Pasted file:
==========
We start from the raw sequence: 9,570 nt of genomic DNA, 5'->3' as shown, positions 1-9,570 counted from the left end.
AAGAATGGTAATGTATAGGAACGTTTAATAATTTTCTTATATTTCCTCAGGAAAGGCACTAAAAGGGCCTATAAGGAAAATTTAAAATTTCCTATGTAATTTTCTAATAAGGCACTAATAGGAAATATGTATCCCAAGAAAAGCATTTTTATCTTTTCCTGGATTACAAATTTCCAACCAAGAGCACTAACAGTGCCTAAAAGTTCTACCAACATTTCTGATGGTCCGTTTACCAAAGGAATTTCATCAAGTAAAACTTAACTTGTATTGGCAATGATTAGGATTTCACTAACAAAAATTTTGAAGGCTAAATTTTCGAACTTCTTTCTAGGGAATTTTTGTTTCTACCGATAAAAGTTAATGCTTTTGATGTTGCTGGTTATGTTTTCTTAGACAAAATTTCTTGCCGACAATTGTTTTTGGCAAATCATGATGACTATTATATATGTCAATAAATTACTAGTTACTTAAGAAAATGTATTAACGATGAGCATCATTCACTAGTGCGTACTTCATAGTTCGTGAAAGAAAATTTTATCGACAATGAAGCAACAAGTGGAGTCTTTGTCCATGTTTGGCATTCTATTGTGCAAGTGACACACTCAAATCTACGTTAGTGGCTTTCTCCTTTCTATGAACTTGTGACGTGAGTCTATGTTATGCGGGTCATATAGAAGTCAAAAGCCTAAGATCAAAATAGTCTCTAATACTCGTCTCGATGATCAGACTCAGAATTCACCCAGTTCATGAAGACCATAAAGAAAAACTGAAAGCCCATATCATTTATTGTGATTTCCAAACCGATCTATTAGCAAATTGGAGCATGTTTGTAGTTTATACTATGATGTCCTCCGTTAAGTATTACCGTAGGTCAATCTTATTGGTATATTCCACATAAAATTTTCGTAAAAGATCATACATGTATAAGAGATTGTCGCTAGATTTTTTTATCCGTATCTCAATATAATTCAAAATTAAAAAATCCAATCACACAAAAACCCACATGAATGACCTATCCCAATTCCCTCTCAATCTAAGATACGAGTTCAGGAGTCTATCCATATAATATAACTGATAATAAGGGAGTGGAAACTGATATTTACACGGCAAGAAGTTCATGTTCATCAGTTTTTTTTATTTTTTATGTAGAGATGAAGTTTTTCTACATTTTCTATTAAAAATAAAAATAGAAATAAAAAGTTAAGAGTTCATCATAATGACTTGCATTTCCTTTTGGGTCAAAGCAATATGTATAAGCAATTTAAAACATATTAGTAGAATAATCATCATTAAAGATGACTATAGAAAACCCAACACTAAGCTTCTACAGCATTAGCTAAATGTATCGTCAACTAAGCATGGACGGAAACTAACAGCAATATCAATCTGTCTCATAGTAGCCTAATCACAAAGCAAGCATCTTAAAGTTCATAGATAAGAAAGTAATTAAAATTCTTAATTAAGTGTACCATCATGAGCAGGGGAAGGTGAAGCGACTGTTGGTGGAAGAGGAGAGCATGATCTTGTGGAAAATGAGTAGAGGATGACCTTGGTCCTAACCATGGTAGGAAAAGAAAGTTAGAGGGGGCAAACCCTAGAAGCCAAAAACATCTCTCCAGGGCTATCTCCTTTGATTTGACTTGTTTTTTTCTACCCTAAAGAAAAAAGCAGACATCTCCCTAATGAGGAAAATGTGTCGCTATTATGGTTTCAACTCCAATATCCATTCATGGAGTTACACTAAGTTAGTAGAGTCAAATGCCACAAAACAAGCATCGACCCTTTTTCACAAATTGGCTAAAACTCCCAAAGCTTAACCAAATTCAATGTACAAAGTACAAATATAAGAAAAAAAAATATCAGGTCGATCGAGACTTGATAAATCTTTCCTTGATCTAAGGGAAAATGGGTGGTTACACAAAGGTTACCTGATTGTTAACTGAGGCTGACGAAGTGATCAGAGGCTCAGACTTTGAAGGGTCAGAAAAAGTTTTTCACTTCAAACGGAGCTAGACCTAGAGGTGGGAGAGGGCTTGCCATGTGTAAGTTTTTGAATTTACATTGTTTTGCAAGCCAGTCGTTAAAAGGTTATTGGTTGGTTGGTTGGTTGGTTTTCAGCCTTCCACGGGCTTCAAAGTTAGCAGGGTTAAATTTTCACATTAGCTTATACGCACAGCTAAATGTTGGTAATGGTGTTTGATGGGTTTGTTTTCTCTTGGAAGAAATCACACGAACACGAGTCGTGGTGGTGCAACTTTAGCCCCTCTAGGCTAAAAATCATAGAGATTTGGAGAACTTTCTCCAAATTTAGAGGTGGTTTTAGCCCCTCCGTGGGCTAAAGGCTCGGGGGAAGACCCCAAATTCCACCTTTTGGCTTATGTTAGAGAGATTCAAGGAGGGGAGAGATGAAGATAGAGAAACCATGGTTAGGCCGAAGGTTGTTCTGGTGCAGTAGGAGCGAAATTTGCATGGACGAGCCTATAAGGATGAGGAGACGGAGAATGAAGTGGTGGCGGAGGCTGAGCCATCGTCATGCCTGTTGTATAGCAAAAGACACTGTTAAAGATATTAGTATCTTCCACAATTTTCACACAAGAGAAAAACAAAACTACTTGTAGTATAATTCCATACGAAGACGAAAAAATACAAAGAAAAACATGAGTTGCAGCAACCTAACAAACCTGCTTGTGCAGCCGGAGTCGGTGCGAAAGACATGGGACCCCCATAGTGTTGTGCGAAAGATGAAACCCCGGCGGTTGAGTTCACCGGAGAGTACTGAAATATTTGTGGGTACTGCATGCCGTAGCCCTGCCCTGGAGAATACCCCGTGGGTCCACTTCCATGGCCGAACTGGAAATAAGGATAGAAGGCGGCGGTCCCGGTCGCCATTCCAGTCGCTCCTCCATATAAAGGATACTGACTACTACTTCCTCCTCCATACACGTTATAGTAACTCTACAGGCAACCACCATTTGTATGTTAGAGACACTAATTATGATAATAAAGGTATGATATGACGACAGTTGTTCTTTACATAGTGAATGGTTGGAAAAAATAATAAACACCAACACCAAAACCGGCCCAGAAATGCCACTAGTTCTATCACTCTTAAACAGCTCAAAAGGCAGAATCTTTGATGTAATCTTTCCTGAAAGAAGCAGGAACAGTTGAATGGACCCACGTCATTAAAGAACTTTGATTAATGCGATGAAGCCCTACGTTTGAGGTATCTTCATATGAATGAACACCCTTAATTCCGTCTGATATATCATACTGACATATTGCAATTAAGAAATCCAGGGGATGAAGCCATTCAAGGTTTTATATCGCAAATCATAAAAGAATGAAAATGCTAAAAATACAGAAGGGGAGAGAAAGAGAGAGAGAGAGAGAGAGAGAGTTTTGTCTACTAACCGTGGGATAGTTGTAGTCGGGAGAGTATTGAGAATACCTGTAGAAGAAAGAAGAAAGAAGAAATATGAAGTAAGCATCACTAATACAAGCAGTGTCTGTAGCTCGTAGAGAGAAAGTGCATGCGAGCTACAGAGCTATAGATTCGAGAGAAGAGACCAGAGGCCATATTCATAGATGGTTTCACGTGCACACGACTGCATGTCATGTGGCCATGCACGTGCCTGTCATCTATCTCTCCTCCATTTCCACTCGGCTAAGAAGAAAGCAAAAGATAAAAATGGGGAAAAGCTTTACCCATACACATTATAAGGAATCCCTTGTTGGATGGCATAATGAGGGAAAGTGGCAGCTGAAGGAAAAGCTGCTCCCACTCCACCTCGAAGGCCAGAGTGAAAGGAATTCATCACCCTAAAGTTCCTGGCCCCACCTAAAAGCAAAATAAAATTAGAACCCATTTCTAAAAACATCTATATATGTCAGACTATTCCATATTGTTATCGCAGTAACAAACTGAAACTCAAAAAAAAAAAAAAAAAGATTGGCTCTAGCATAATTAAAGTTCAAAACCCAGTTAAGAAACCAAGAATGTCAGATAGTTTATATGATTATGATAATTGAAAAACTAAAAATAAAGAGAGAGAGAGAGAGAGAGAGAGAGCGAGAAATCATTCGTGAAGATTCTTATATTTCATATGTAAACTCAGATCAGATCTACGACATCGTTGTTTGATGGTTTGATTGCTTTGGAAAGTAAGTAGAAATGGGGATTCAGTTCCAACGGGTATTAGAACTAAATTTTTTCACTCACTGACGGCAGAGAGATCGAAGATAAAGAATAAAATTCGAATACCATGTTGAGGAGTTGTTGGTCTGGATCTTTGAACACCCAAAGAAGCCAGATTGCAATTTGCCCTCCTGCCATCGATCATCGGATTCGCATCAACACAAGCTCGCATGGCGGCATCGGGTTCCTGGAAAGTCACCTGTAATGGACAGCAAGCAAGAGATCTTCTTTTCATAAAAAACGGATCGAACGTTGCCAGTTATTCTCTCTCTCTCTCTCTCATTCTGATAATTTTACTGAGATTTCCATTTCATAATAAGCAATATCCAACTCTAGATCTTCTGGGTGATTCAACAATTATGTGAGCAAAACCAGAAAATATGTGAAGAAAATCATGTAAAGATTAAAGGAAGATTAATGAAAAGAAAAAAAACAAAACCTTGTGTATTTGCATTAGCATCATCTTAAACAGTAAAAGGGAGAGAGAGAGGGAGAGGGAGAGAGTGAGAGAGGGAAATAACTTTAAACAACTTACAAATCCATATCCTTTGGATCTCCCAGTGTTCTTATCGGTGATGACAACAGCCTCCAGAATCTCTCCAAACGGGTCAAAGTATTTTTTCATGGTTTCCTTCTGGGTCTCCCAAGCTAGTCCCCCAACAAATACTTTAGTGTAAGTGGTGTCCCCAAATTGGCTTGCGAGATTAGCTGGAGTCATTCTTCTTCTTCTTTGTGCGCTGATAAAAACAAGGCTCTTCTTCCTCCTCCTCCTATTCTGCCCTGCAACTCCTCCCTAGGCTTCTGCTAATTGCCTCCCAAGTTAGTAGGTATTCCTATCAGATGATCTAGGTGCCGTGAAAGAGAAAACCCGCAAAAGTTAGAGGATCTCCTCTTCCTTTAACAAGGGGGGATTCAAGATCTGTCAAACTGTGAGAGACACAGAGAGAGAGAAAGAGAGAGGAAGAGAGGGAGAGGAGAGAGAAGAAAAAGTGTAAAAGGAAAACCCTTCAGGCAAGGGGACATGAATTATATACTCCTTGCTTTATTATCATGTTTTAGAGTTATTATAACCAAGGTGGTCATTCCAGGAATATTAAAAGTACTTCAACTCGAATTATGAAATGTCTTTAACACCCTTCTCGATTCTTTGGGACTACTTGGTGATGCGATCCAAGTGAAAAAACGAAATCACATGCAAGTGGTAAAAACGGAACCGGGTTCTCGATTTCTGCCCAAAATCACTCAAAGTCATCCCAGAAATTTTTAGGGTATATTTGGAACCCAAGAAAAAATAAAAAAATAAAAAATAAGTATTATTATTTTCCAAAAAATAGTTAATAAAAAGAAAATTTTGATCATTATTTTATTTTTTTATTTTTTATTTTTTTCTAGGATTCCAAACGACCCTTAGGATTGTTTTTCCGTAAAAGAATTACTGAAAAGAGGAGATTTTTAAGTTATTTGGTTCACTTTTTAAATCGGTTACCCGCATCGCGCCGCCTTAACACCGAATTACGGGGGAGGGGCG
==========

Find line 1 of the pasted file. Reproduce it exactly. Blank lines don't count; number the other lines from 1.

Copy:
We start from the raw sequence: 9,570 nt of genomic DNA, 5'->3' as shown, positions 1-9,570 counted from the left end.